After extensive renovation work had taken place at the terminal up to 2005, it was shut down on June 29, 2015 as part of the fundamental modernization of the airport in order to enable the expansion of the new Terminal 2 after the demolition. The flights previously handled at Terminal 1, which were primarily intra-European and domestic flights, have been distributed to other terminals. 

Terminal 2 (The Queen's Terminal)

Former Terminal 2
Inside view of the new Terminal 2 (The Queen's Terminal)

The original Terminal 2 was the first terminal building opened at the airport. When it opened in 1955, the building, known as the Europa Building , was designed for 1.2 million passengers a year. Like Terminals 1 and 3, which opened later, the terminal was housed in the central building.

As in Terminal 1, various renovation measures were carried out in Terminal 2 at the beginning of the 21st century. In November 2005, the operating company Heathrow Airport Holdings announced that it was thinking about demolishing the previous Terminals 1 and 2 after the completion of Terminal 5 and replacing them with a modern new building. Permission for this new building was granted in May 2007 by the Mayor of London Ken Livingstone and the district parliament of the London Borough of Hillingdon , on whose territory the airport site is located.

In spring 2009 work began on creating additional parking spaces for aircraft so that the demolition of Terminal 2 can begin in the same year. The original Terminal 2 was finally demolished by autumn 2010. Almost at the same time, in July 2010, construction work began on the successor building of Terminal 2. The completion of the new terminal building was originally planned for the Summer Olympics in London in 2012 , but due to several delays in the start of construction, the new building could only be opened in June 2014. It was nicknamed The Queen's Terminal .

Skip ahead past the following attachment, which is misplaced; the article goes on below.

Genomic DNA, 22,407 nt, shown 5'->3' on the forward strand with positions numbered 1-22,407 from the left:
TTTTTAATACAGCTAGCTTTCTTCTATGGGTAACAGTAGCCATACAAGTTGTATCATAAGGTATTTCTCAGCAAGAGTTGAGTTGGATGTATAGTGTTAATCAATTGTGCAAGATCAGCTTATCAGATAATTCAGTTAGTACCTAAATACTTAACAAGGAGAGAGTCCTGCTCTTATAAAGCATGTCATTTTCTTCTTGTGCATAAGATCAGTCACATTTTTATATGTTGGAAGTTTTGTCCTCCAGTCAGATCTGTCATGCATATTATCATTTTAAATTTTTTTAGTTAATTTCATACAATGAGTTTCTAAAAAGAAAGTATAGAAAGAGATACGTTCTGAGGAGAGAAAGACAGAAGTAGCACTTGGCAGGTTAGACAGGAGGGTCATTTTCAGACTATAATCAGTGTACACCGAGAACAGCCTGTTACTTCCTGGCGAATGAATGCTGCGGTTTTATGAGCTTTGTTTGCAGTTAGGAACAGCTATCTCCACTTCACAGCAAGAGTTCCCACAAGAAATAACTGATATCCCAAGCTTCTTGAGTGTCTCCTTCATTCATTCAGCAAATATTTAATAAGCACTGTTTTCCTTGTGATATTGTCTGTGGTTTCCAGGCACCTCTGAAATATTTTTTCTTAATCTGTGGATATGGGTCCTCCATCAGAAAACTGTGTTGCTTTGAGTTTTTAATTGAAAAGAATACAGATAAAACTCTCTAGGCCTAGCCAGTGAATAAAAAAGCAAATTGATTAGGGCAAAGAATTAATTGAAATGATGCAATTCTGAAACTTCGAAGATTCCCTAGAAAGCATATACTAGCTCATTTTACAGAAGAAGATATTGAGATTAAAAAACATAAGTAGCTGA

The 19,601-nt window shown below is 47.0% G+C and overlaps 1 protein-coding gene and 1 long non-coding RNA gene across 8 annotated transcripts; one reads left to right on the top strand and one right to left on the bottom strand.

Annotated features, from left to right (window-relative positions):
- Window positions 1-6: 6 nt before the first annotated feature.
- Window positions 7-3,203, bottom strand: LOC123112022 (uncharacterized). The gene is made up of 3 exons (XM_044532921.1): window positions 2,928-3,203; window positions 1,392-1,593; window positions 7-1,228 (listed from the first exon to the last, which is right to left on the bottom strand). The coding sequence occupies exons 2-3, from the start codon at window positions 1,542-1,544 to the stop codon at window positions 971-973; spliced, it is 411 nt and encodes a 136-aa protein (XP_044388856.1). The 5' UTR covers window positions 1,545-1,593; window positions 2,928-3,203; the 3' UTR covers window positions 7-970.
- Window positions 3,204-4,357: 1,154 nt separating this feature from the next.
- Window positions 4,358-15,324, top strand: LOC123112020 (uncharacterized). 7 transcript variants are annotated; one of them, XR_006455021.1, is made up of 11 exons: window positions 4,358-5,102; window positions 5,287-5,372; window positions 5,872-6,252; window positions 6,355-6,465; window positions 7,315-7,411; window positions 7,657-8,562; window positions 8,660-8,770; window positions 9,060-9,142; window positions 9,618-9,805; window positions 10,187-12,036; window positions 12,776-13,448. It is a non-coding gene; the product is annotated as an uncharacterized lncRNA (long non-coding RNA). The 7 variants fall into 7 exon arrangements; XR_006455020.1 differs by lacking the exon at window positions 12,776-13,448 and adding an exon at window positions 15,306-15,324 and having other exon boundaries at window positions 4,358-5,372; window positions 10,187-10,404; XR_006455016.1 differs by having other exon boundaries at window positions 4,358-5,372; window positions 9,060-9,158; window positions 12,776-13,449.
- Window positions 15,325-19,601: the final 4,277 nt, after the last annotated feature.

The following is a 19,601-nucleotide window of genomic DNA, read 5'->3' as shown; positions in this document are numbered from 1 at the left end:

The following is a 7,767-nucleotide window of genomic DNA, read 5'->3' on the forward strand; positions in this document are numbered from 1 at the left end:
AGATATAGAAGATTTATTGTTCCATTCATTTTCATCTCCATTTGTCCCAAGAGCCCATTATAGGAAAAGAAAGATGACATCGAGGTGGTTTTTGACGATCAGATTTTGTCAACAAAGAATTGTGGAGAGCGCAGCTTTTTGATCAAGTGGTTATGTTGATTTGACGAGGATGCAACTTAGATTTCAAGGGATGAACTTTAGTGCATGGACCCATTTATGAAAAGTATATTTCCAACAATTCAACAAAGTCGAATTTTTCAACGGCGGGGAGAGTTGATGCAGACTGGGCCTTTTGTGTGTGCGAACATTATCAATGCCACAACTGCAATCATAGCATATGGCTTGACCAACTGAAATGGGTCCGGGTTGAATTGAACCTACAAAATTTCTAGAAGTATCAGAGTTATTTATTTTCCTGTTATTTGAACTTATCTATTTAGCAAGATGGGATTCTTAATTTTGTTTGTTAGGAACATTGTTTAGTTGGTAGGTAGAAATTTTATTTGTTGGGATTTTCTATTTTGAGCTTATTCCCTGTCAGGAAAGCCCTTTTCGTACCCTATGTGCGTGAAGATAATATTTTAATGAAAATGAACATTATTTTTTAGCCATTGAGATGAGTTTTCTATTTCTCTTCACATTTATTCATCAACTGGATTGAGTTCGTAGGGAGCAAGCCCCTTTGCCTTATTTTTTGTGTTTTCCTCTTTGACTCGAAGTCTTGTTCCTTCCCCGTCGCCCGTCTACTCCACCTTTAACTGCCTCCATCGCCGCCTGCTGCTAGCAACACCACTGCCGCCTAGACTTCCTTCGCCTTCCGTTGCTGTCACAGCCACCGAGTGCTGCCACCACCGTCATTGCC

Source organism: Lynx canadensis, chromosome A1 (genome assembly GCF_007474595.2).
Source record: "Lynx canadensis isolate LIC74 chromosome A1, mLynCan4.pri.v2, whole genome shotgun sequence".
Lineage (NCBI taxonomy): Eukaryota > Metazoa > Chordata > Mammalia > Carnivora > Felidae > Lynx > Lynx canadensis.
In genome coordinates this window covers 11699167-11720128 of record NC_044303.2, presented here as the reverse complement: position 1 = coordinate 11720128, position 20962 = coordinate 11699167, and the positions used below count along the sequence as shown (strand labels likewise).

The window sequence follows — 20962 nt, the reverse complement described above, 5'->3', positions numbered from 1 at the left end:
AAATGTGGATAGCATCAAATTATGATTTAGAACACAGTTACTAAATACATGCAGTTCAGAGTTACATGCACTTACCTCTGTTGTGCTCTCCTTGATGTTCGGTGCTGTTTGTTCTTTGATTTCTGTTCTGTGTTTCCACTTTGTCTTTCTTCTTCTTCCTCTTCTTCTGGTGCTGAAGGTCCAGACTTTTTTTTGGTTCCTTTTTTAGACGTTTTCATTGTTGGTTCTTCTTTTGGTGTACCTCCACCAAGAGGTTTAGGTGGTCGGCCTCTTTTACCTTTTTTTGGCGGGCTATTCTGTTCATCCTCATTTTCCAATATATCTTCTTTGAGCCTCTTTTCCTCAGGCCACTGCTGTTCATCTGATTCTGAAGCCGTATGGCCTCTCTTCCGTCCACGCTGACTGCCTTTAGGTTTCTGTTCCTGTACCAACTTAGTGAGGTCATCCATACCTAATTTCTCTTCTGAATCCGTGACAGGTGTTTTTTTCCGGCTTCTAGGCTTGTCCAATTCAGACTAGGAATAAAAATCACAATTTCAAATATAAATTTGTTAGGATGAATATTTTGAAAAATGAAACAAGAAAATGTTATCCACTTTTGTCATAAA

The Slipstream sculpture at Terminal 2

The terminal consists of two interconnected building parts: a 270 meter long and 200 meter wide hall (Terminal 2A) with 12 parking positions on the building and a 522 meter long satellite terminal east of it (Terminal 2B) with a further 16 positions. The two buildings were built according to plans by the architectural offices Luis Vidal + Architects and Grimshaw Architects and together have a capacity of 30 million passengers per year. After the demolition of Terminals 1 and 3, additional extensions to the Queen's Terminal are planned in the longer term . Their opening is not expected until the 2020s.

Between the main hall of the terminal and the upstream Park house designed by the British artist Richard Wilson sculpture is Slipstream (German: wake ). It is over 70 meters long and is considered the longest permanent work of art in Europe.    

All flights of the Star Alliance and the airlines Eurowings, Aer Lingus and Icelandair are handled at the new Terminal 2 .

Terminal 3 (The Oceanic Terminal)

Terminal 3

Today's Terminal 3 was opened on November 13, 1961 as the Oceanic Terminal and initially served as a terminal for transatlantic flights and flights to Asia. Together with the old Terminal 2 and Terminal 1, which opened seven years later, it formed the central building between the two east-west railways.

In 1968 the complex was given the current name Terminal 3. In 2006, the terminal was expanded with the opening of Pier 6 south of the main building. The construction of the satellite terminal cost £ 105 million and was necessary due, among other things, to the future handling of the Airbus A380 . In addition, all four parking positions on the pier were given a third passenger boarding bridge for use on the upper deck of the aircraft.